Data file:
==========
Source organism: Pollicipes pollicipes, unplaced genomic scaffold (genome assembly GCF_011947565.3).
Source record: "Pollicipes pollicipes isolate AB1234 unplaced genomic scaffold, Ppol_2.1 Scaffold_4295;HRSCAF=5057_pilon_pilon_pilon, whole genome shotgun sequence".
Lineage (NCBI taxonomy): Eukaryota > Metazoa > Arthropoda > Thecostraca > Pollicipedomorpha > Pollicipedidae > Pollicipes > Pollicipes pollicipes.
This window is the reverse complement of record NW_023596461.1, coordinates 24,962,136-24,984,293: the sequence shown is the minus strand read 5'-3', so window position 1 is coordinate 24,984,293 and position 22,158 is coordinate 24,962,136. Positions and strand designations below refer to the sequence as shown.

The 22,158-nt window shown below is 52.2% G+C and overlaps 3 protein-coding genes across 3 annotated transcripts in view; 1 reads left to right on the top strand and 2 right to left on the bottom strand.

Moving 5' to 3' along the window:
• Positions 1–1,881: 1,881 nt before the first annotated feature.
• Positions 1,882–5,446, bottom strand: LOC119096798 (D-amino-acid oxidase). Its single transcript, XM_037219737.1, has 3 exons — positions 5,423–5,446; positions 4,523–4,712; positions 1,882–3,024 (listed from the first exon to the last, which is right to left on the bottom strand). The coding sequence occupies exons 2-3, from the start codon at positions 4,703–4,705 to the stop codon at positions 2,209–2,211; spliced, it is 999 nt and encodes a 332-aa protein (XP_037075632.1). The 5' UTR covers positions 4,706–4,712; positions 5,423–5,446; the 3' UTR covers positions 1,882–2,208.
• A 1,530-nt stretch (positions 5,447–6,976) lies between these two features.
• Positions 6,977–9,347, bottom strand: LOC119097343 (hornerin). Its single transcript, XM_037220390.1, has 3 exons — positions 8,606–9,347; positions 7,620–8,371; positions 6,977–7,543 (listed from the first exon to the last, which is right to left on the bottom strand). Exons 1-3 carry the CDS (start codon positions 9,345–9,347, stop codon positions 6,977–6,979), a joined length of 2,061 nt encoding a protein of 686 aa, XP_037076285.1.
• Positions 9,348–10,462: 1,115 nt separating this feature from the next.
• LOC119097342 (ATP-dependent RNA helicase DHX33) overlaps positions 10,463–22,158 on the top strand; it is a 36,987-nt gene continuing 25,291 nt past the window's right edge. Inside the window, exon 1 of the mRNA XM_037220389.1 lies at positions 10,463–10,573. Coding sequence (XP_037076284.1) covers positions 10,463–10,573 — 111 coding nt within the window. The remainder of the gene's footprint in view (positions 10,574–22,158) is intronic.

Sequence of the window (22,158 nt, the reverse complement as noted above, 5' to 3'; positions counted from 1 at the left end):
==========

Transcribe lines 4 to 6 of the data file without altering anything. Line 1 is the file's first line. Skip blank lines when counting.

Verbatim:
This window is the reverse complement of record NW_023596461.1, coordinates 24,962,136-24,984,293: the sequence shown is the minus strand read 5'-3', so window position 1 is coordinate 24,984,293 and position 22,158 is coordinate 24,962,136. Positions and strand designations below refer to the sequence as shown.

The 22,158-nt window shown below is 52.2% G+C and overlaps 3 protein-coding genes across 3 annotated transcripts in view; 1 reads left to right on the top strand and 2 right to left on the bottom strand.

Moving 5' to 3' along the window: